Williamson v. Lamm is an instructive example of how the standard applicable to determining whether a material change in circumstances has occurred with regard to a residential parenting schedule is different from that for determining whether such a change has occurred with regard to child custody.
Williamson involved an equal time permanent parenting plan with the mother designated as the primary residential parent (PRP). After the divorce, the mother petitioned to modify, claiming a material change in circumstances based on the child having reached school age and the distance between the parents having made the parenting schedule impractical. The father sought to be made the PRP.
The trial court changed the PRP for the upcoming school year to the father, established a new parenting schedule, and invited the mother to file a new modification petition the following school year. Under the new plan, the child would live with the father during the week, and the mother would have visitation every weekend. During summer vacation, the child would live with the mother during the week, and the father would have visitation every other weekend, plus two full weeks.
When the mother appealed, the Tennessee Court of Appeals held that there had not been a material change in circumstances warranting a change of the PRP designation to the father, but that there had been a material change sufficient to meet the lower standard for modification of the parenting schedule. Accordingly, the case was remanded to the trial court for a determination of a parenting schedule that would serve the best interest of the child.
A change in circumstance with regard to a residential parenting schedule is a distinct concept from a change in circumstance with regard to custody.… In the context of a modification of custody, also known as a change in the [PRP], a material change in circumstance may include … failures to adhere to the parenting plan or an order of custody and visitation or circumstances that make the parenting plan no longer in the best interest of the child…. Although there are no hard and fast rules for determining when a material change in circumstance has occurred, factors for our consideration include: (1) whether the change occurred after entry of the order sought to be modified; (2) whether the change was known or reasonably anticipated when the order was entered; and (3) whether the change affects the child’s well-being in a meaningful way…. Not every change in circumstance is a material change; [t]he change must be significant before it will be considered material…. The threshold for establishing a material change in circumstance where the issue before the court is a modification of the residential parenting schedule is much lower. … The petitioner still must prove by a preponderance of the evidence a material change of circumstance affecting the child’s best interest, and like a material change for modification of the primary residential parent, the change must have occurred after entry of the order sought to be modified…. However, unlike the standard for a change of primary residential parent, whether the change was reasonably anticipated when the prior plan was entered is irrelevant…. To modify a residential parenting schedule, ‘merely showing that the existing arrangement [is] unworkable for the parties is sufficient to satisfy the material change of circumstance test.’ Williamson v. Lamm, 2016 WL 5723953 (Tenn. Ct. App. 2016) Emphasis added. Citations and quotations omitted.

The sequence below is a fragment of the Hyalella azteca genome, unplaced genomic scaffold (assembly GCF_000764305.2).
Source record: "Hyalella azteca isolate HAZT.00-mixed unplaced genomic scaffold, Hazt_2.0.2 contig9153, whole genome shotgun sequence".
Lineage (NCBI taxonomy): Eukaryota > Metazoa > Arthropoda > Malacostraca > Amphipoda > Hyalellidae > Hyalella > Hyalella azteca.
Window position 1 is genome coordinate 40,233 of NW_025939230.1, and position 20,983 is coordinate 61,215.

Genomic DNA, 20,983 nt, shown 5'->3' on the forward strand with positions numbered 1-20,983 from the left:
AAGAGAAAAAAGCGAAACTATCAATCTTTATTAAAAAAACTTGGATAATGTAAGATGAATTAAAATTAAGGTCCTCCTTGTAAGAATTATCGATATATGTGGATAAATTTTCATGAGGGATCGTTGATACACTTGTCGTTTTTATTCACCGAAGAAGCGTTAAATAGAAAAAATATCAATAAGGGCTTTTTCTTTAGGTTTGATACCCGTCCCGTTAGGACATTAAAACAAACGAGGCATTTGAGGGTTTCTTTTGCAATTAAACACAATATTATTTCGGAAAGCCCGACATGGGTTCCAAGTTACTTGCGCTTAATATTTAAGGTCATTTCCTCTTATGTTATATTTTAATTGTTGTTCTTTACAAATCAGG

The court also stated:
While normally we would review the trial court’s finding of a material change de novo with a presumption of correctness…. The trial court did not make a finding of a material change in circumstance. The court announced … that such a finding was unnecessary…. We disagree. This threshold finding is statutorily required…. In the absence of a finding of a material change by the trial court, we review the record de novo…. We conclude the … evidence in this case does not establish that a material change has occurred sufficient to modify the [PRP]. We recognize that [the child] has reached school age…. [The child’s] changing age, however, does not constitute a material change in circumstance sufficient to change the [PRP]…. We find the proof in this record, however, does establish a material change that meets the lower standard required for modification of the residential parenting schedule…. Given the distance between the parents’ homes, the need to enroll [the child] in school, and the obvious failure of the parents to reach an agreement, there is sufficient proof that … the current plan is unworkable. Id. Citations and quotations omitted
The Bottom Line
If you are seeking to change the PRP, you must prove that the change in circumstances was not one that could have reasonably been anticipated when the original parenting plan order was entered. But, if you are seeking to only change the parenting schedule, you need only prove that the existing schedule is unworkable.